Winn-Dixie Closing 35 More Stores

Discussion
Mar 01, 2006
George Anderson

By George Anderson


Winn-Dixie has concluded that it will need to sell or close another 35 store locations as part of its reorganization under Chapter 11 bankruptcy protection.


In a released statement made yesterday, the grocery chain’s CEO Peter Lynch said the company had completed its review of store operations. “We believe the 550 stores in our continuing footprint will provide us with the most solid possible foundation on which to build a more profitable future for Winn-Dixie.”


The grocer plans to close 28 stores in its home state of Florida, three in Georgia and two each in Alabama and Louisiana. It had previously closed 326 locations as part of its effort to turn the company around.


Moderator’s Comment: Have Peter Lynch and company put Winn-Dixie’s business in sufficient order to give the company a fighting chance once it emerges
from Chapter 11 bankruptcy protection?

George Anderson – Moderator

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8 Comments on "Winn-Dixie Closing 35 More Stores"


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Race Cowgill
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Race Cowgill
15 years 1 day ago
Thank you for sharing your data, David; this is the kind of information I find so much more useful. Our own data shows W-D could have prevented all this from happening. Ironically, the fundamental errors that we found got W-D into trouble are still occurring. According to our numbers (please chime in, anyone, if you have more to add), as of the early 90’s, W-D had been operating for many years under the assumptions that their target market (those of slightly lower than average income) felt good about the W-D shopping experience — the quality of goods, presentation of goods, selection, store layout and store “tone,” service levels, etc. Our data at that time showed that customers felt overwhelmingly that the stores and goods were “fair” or “poor” on all measures. Here is the kicker: when presented with this data, W-D rejected it as wrong, incorrectly gathered, etc., despite full disclosure of how it was gathered and analyzed. A number of mid-level executives at the time suggested off the record that upper management “had a… Read more »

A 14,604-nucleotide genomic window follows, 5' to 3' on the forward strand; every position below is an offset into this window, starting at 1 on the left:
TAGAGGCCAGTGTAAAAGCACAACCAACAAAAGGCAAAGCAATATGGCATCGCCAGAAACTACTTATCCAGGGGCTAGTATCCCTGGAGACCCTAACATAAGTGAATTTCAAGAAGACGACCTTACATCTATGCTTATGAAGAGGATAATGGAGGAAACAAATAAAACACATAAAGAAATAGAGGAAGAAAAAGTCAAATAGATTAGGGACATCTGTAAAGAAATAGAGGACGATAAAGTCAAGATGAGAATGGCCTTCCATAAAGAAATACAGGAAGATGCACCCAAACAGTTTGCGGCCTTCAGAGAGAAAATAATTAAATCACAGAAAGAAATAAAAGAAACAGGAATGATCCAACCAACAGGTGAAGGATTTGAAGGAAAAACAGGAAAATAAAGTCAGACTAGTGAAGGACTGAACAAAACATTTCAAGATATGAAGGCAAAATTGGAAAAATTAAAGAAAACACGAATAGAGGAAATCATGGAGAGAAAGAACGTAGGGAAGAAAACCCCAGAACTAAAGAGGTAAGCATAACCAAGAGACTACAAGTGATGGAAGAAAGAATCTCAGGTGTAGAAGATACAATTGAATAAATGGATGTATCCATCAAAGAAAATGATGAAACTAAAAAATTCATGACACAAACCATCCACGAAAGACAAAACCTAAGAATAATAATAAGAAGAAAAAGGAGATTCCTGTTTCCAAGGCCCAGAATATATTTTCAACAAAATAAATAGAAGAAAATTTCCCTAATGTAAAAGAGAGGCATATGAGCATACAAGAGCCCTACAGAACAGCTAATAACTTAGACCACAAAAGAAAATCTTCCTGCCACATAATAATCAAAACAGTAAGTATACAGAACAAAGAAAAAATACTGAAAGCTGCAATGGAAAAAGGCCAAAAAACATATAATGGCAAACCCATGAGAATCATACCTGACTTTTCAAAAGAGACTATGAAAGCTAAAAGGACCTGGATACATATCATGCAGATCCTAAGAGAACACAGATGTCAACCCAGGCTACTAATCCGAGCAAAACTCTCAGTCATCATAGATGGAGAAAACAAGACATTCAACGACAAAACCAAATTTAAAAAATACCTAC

Gene Hoffman
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Gene Hoffman
15 years 1 day ago

Winn-Dixie reminds one of a fading movie star: once excellent but now winkled, warped and getting treated harshly by the vicissitudes of time and by contemporary competition.

Today, W-D is no longer an attractive, desirable retail ingenue, and all its wart removal and cosmetics will only let it rise to the level of possible survival. W-D is handicapped by having an arsenal that contains mostly yesterday’s memories as it tries to go on the offense against today’s retail realities. Nonetheless, good luck, Peter Lynch. “You put up a good battle at Albertsons but got to Winn-Dixie too late and me thinketh the dye was/is cast.”

Len Lewis
Guest
Len Lewis
15 years 1 day ago

Cost cutting and store closings are fine. But the key is what you do with the ones that are left.

Winn-Dixie needs to find its niche. They ain’t “The Beef People” no more.

Michael L. Howatt